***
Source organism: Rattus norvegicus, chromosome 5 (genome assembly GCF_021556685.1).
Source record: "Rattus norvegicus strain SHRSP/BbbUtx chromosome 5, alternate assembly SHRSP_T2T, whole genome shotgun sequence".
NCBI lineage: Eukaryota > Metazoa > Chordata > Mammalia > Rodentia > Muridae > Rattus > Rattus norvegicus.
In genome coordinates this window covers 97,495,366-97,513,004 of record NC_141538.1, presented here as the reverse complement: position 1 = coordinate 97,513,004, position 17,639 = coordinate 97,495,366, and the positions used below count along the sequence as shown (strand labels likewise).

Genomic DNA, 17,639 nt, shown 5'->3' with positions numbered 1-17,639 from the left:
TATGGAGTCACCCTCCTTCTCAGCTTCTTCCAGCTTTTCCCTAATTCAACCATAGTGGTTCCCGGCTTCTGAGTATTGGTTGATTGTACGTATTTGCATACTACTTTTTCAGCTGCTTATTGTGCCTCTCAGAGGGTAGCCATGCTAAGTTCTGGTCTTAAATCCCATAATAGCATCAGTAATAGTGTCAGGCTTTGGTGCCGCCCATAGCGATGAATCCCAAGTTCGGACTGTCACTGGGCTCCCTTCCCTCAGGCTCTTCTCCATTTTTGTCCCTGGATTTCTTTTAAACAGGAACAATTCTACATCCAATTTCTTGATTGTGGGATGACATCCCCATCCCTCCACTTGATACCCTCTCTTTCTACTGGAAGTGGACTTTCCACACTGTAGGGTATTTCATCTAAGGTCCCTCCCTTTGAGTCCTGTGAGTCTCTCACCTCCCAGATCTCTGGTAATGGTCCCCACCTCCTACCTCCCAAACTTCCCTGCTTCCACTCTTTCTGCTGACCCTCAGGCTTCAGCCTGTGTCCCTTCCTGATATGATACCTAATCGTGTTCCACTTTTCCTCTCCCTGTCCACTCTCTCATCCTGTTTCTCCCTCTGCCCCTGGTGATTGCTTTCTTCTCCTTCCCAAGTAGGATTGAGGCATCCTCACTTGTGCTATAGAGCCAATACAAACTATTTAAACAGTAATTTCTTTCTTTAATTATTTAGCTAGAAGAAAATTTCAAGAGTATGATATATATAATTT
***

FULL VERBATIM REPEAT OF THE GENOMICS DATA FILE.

Source organism: Rattus norvegicus, chromosome 5 (genome assembly GCF_021556685.1).
Source record: "Rattus norvegicus strain SHRSP/BbbUtx chromosome 5, alternate assembly SHRSP_T2T, whole genome shotgun sequence".
NCBI lineage: Eukaryota > Metazoa > Chordata > Mammalia > Rodentia > Muridae > Rattus > Rattus norvegicus.
In genome coordinates this window covers 97,495,366-97,513,004 of record NC_141538.1, presented here as the reverse complement: position 1 = coordinate 97,513,004, position 17,639 = coordinate 97,495,366, and the positions used below count along the sequence as shown (strand labels likewise).

Genomic DNA, 17,639 nt, shown 5'->3' with positions numbered 1-17,639 from the left:
TATGGAGTCACCCTCCTTCTCAGCTTCTTCCAGCTTTTCCCTAATTCAACCATAGTGGTTCCCGGCTTCTGAGTATTGGTTGATTGTACGTATTTGCATACTACTTTTTCAGCTGCTTATTGTGCCTCTCAGAGGGTAGCCATGCTAAGTTCTGGTCTTAAATCCCATAATAGCATCAGTAATAGTGTCAGGCTTTGGTGCCGCCCATAGCGATGAATCCCAAGTTCGGACTGTCACTGGGCTCCCTTCCCTCAGGCTCTTCTCCATTTTTGTCCCTGGATTTCTTTTAAACAGGAACAATTCTACATCCAATTTCTTGATTGTGGGATGACATCCCCATCCCTCCACTTGATACCCTCTCTTTCTACTGGAAGTGGACTTTCCACACTGTAGGGTATTTCATCTAAGGTCCCTCCCTTTGAGTCCTGTGAGTCTCTCACCTCCCAGATCTCTGGTAATGGTCCCCACCTCCTACCTCCCAAACTTCCCTGCTTCCACTCTTTCTGCTGACCCTCAGGCTTCAGCCTGTGTCCCTTCCTGATATGATACCTAATCGTGTTCCACTTTTCCTCTCCCTGTCCACTCTCTCATCCTGTTTCTCCCTCTGCCCCTGGTGATTGCTTTCTTCTCCTTCCCAAGTAGGATTGAGGCATCCTCACTTGTGCTATAGAGCCAATACAAACTATTTAAACAGTAATTTCTTTCTTTAATTATTTAGCTAGAAGAAAATTTCAAGAGTATGATATATATAATTT